Confession: I am often a tiny bit disappointed when I hear – or sometimes speak with – spiritual teachers.
There are a few I haven’t been disappointed in, including Adyashanti, Byron Katie, Douglas Harding, and Jes Bertelsen. I should also include Stephan Bodian, Jeff Foster, and Matt Licata here, and probably a few more.
And there are innumerable situations where I secretly have been disappointed in spiritual teachers.
Sometimes, they have clarity but seem a bit one-sided in how they talk about it. (Neo-advaita.)
Sometimes, they may have clarity but it gets obscured by tradition or the culture and time they are from.
Sometimes, they don’t seem to come from a clear noticing of their true nature.
Sometimes, what they say seems to reflect unquestioned and unexamined assumptions.
Sometimes, what they say gets colored by what may be their personal hangups.
SOME REASONS WHY I GET DISAPPOINTED
There may be several reasons why I feel some disappointment.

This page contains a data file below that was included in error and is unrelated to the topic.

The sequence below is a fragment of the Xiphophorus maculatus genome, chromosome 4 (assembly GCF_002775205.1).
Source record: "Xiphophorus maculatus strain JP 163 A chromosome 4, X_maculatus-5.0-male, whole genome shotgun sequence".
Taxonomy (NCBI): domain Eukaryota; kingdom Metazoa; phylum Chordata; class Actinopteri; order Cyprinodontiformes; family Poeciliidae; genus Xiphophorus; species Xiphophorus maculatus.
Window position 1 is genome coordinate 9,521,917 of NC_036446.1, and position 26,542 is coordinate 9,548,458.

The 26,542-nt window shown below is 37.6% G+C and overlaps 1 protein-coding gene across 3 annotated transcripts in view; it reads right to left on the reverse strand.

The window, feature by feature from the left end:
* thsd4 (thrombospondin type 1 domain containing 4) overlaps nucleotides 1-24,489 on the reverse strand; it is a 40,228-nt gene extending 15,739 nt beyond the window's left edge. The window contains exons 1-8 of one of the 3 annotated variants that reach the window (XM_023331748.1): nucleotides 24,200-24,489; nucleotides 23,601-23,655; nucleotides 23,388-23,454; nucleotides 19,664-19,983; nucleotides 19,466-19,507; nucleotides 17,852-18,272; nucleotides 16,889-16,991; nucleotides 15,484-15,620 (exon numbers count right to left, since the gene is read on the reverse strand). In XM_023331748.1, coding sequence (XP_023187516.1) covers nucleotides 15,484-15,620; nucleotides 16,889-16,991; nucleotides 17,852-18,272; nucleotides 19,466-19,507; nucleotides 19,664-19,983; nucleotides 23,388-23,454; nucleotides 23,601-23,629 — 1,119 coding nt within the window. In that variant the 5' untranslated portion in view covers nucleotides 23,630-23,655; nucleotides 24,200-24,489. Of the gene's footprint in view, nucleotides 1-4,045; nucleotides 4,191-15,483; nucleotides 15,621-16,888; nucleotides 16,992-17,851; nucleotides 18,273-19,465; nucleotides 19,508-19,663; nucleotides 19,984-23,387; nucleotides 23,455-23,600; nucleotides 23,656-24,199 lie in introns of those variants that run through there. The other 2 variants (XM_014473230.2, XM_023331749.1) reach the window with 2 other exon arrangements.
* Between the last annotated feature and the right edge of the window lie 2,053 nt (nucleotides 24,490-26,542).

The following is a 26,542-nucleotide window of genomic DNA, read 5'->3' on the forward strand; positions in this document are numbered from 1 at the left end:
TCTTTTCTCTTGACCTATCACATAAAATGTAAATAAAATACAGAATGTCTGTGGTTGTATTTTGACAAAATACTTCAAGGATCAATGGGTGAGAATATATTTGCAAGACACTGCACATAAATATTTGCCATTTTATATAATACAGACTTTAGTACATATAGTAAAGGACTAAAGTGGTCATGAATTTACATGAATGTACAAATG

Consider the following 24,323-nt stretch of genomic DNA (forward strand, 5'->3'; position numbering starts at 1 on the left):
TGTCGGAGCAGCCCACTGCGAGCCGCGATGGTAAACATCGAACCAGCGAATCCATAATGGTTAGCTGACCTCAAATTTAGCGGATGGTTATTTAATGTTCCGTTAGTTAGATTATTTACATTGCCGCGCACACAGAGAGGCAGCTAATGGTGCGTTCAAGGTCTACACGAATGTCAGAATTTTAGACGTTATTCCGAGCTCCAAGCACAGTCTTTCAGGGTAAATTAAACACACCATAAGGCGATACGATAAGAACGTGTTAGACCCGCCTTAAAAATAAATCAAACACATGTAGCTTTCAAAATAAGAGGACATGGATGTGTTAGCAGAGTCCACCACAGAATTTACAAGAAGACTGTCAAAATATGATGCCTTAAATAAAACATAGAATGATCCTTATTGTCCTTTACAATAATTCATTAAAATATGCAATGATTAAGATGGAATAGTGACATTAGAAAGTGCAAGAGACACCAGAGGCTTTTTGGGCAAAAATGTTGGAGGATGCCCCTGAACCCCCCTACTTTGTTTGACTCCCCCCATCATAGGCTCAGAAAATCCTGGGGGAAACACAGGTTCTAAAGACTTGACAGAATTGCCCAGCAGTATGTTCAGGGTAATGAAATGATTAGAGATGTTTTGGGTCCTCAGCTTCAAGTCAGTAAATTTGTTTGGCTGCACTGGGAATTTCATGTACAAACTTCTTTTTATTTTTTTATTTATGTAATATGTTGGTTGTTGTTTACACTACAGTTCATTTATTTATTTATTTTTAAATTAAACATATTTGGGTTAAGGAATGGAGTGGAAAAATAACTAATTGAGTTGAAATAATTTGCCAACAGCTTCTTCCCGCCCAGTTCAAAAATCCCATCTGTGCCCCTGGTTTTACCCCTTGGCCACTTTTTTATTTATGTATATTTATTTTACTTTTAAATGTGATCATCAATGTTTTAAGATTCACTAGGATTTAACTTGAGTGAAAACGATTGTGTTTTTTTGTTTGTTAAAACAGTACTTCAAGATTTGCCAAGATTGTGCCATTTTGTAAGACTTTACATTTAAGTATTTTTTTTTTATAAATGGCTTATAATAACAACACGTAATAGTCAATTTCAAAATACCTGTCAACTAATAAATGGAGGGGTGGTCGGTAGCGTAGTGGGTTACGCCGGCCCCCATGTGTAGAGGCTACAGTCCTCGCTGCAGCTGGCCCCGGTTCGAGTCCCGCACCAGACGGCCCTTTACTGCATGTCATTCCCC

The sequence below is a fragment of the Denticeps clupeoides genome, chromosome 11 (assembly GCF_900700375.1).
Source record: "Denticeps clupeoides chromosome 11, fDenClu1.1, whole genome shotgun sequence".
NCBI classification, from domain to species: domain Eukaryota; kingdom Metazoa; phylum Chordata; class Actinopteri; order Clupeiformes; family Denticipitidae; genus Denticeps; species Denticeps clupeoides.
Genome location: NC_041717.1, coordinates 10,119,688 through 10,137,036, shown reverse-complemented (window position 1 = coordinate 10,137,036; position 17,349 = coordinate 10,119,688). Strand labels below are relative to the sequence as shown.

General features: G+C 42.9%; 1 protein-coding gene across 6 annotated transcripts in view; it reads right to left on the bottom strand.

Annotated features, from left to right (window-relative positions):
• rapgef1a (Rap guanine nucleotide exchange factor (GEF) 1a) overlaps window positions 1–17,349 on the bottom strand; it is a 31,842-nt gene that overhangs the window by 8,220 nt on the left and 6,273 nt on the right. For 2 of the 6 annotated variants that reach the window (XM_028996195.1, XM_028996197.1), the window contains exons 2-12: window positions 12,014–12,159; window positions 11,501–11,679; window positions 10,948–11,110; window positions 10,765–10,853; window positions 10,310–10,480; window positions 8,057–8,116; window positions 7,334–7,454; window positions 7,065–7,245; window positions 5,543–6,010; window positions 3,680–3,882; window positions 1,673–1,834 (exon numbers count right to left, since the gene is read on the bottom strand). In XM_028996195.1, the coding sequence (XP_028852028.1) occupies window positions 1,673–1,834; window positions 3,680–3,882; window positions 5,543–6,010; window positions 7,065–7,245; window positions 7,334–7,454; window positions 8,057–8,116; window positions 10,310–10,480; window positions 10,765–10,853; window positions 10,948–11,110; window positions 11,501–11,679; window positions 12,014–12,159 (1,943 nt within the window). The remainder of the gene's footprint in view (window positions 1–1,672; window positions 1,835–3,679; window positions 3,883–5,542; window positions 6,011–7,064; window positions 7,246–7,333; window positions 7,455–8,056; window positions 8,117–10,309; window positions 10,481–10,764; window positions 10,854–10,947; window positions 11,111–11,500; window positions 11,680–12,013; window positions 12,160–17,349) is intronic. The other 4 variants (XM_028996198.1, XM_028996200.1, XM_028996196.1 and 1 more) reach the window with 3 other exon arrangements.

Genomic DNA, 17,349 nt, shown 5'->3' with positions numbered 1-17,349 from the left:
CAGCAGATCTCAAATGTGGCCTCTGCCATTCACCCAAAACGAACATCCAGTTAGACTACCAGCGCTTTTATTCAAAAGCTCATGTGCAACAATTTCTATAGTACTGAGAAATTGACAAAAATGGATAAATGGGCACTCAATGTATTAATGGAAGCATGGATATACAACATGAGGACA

The most obvious is in me….
I had hopes and stories that reality punctured. More accurately, my stories about reality punctured my own initial hopes and stories.
I have my own hangups, emotional issues, and traumas, and this filter my perception and how I respond. I see that my own disappointment is often connected with a central emotional wound in me. In my case, it’s feeling not seen or understood, and for others, it may be whatever their central issue is.
And then there is the bigger picture…
In the bigger picture, this is not about me. The world is not here to follow my personal preferences. If anything, it’s here to mirror me.